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Messages - kylekohlmorgen

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526
Yeast and Fermentation / Re: When is a Wit not a Wit?
« on: May 21, 2013, 10:26:43 AM »
You get lots of character from Belgian yeasts, so you might be missing a bit of what you'd expect in a wit, but IMO if you keep the % of wheat appropriate and add coriander and orange peel you'll be getting pretty much what you're hoping for.

I've not used 575, but I make a lot of beers with WY3522 (same strain as 550).  IME, it's great for the paler Belgians but it has almost a tartness that may not be what you're looking for in wit.

+1

This is what Ommegang does for Witte (they use their house yeast), and its listed as a commercial example in the BJCP guidelines.

527
Yeast and Fermentation / Re: Berliner Weisse Fermentation Woes
« on: May 16, 2013, 07:58:34 AM »
Nate - how long does it take the bacteria to reach full attenuation? When I try this, I always seem to get a LOT of acidity but little drop in gravity.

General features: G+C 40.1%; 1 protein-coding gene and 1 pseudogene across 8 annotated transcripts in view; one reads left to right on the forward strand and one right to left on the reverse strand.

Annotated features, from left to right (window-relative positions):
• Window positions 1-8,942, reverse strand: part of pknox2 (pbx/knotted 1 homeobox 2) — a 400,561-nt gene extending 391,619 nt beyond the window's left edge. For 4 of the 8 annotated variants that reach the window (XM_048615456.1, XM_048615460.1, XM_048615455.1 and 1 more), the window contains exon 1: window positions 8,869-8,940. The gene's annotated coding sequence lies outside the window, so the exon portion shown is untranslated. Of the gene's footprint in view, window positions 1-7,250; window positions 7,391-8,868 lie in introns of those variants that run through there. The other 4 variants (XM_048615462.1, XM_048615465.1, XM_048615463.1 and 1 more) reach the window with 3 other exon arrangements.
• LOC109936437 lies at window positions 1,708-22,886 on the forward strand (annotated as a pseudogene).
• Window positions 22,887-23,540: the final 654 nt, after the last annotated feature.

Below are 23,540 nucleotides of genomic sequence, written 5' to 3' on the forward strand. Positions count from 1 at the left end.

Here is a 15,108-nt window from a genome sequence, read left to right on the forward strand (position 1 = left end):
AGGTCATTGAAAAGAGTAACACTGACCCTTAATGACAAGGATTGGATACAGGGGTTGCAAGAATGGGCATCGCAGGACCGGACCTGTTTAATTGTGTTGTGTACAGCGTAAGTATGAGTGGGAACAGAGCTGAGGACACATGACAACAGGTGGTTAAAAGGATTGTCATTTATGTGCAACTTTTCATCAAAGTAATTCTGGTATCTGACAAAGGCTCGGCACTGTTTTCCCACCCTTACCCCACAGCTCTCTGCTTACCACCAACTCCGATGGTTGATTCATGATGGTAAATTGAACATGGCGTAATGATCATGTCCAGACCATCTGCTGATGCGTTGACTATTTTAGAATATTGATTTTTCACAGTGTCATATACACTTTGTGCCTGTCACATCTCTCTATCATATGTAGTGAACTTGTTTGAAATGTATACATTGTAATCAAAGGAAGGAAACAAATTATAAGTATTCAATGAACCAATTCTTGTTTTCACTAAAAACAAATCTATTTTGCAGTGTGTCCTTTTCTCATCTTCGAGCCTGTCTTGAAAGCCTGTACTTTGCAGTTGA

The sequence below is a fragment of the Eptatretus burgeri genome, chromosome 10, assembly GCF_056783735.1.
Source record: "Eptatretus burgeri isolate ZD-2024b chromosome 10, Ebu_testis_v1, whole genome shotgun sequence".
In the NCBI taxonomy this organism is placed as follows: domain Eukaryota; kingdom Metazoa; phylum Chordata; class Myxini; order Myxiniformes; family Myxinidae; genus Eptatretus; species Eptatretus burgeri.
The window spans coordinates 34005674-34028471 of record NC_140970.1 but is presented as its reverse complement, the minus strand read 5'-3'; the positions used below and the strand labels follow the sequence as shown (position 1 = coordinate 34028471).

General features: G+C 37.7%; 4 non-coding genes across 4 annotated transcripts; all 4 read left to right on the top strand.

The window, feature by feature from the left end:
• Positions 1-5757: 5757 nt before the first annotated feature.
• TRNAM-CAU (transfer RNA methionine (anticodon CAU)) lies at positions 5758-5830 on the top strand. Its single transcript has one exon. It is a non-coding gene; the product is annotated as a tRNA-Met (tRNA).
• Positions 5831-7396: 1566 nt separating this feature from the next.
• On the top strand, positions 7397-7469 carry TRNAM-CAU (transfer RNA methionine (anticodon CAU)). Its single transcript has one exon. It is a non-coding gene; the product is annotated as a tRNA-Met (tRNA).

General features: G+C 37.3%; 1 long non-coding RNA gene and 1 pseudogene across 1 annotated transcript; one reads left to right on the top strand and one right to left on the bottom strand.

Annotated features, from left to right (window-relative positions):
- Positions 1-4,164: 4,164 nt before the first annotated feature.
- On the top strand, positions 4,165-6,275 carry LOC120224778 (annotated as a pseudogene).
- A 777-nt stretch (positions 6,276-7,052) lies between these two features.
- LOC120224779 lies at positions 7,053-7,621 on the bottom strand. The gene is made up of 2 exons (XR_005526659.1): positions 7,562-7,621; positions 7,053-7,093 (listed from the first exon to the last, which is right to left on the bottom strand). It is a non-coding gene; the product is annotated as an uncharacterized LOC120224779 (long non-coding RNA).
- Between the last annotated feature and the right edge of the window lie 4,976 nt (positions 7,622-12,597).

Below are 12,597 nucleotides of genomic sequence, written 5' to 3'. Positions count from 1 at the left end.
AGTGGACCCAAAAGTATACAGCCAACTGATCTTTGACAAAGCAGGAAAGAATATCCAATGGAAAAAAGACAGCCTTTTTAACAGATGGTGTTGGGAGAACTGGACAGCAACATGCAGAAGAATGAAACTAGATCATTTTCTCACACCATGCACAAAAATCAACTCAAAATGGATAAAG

Lactic acid is barely lighter than sugar. That's your problem. The SG isn't a good guide for when it's done. If you taste it, and it tastes super sour, then its done. If you taste it, and it tastes sweet, it's not done yet.

That makes sense - you're just producing acid with the bacteria, not alcohol.

528
Yeast and Fermentation / Re: lacto starter
« on: May 15, 2013, 01:30:01 PM »
It has a parmesan cheese smell.  I added some lactic acid to the starter to suppress unwanted bugs and let the starter continue overnight.  I refrigerated the starter, decanted off the liquid and pitched.  So far my no-boil BW tastes clean.  I suspect the starter size, 3 L, may have been too big for a package of Wyeast 5335.

Nice descriptor!

Not sure what causes that, but if after pitching the starter you're BW is gaining acidity and not smelling funky, you're well on your way!

529
Yeast and Fermentation / Re: Berliner Weisse Fermentation Woes
« on: May 15, 2013, 01:26:42 PM »
My $0.02: Brew 1/2 of the BW with ONLY bacteria, keeping the wort hot (100* or so) until its done fermenting, brew the other half with only yeast, then blend to taste. I've found the gravity to be very stable post-blending, but you can use heavier bottles if you're concerned about that. I've never used the premade "blends" because I've read a lot of people have trouble with them. I just get the lacto from base grain. It's super easy, super cheap, and super fast.